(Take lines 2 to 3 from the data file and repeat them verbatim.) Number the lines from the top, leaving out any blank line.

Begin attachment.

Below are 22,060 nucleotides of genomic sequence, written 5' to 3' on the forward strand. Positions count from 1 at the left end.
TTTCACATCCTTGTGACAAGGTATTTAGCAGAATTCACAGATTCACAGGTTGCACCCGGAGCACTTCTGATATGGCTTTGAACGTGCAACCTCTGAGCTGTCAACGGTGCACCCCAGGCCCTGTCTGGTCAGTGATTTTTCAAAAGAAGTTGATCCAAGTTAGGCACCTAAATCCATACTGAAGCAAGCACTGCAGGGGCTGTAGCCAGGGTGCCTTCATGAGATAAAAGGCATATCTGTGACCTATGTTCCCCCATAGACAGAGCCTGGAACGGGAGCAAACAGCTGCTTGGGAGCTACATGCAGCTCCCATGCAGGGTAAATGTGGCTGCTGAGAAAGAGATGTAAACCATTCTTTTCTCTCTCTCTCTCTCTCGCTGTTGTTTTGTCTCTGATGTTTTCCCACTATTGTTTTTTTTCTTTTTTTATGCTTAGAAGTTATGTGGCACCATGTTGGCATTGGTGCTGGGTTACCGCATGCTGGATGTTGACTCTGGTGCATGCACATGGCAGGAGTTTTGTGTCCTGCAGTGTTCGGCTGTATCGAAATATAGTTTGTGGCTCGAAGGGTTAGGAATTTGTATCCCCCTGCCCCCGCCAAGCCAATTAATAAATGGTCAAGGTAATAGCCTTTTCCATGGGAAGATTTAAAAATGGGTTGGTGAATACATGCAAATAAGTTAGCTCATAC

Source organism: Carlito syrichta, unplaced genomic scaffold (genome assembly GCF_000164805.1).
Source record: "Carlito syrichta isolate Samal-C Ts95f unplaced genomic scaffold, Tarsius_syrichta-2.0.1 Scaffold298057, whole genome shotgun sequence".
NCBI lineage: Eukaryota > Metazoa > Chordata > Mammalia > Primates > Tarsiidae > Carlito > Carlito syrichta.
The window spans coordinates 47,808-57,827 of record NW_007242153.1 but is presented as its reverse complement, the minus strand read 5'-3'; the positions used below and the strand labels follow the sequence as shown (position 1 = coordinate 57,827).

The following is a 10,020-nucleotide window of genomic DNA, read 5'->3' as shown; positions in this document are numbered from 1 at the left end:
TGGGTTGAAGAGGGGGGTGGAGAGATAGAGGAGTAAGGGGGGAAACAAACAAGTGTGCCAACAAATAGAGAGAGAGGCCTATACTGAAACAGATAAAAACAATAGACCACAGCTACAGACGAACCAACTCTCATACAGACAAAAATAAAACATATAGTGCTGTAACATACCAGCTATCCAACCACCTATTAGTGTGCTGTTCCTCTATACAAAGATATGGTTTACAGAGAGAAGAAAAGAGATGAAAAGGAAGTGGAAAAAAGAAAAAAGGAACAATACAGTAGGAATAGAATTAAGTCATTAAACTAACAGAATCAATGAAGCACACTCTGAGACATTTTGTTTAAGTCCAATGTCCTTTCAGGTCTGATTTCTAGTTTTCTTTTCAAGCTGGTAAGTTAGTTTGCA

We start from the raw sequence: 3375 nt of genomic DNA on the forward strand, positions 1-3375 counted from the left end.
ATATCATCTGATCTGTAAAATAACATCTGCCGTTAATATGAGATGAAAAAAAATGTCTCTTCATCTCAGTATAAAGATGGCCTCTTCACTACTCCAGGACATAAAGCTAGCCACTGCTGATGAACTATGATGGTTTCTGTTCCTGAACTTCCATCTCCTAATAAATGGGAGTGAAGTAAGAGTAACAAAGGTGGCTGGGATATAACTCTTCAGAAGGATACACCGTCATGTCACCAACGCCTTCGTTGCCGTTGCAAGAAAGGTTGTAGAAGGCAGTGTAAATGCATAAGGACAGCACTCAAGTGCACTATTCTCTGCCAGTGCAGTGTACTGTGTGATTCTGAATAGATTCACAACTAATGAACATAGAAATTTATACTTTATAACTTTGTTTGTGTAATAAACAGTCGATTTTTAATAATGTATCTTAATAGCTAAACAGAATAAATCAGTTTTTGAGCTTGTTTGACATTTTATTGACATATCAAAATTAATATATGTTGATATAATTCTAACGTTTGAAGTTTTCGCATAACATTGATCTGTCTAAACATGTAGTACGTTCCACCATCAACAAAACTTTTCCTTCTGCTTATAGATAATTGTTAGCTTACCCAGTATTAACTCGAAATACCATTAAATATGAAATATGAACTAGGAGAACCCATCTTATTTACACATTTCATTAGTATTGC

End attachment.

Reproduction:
TTTCACATCCTTGTGACAAGGTATTTAGCAGAATTCACAGATTCACAGGTTGCACCCGGAGCACTTCTGATATGGCTTTGAACGTGCAACCTCTGAGCTGTCAACGGTGCACCCCAGGCCCTGTCTGGTCAGTGATTTTTCAAAAGAAGTTGATCCAAGTTAGGCACCTAAATCCATACTGAAGCAAGCACTGCAGGGGCTGTAGCCAGGGTGCCTTCATGAGATAAAAGGCATATCTGTGACCTATGTTCCCCCATAGACAGAGCCTGGAACGGGAGCAAACAGCTGCTTGGGAGCTACATGCAGCTCCCATGCAGGGTAAATGTGGCTGCTGAGAAAGAGATGTAAACCATTCTTTTCTCTCTCTCTCTCTCTCGCTGTTGTTTTGTCTCTGATGTTTTCCCACTATTGTTTTTTTTCTTTTTTTATGCTTAGAAGTTATGTGGCACCATGTTGGCATTGGTGCTGGGTTACCGCATGCTGGATGTTGACTCTGGTGCATGCACATGGCAGGAGTTTTGTGTCCTGCAGTGTTCGGCTGTATCGAAATATAGTTTGTGGCTCGAAGGGTTAGGAATTTGTATCCCCCTGCCCCCGCCAAGCCAATTAATAAATGGTCAAGGTAATAGCCTTTTCCATGGGAAGATTTAAAAATGGGTTGGTGAATACATGCAAATAAGTTAGCTCATAC

Source organism: Carlito syrichta, unplaced genomic scaffold (genome assembly GCF_000164805.1).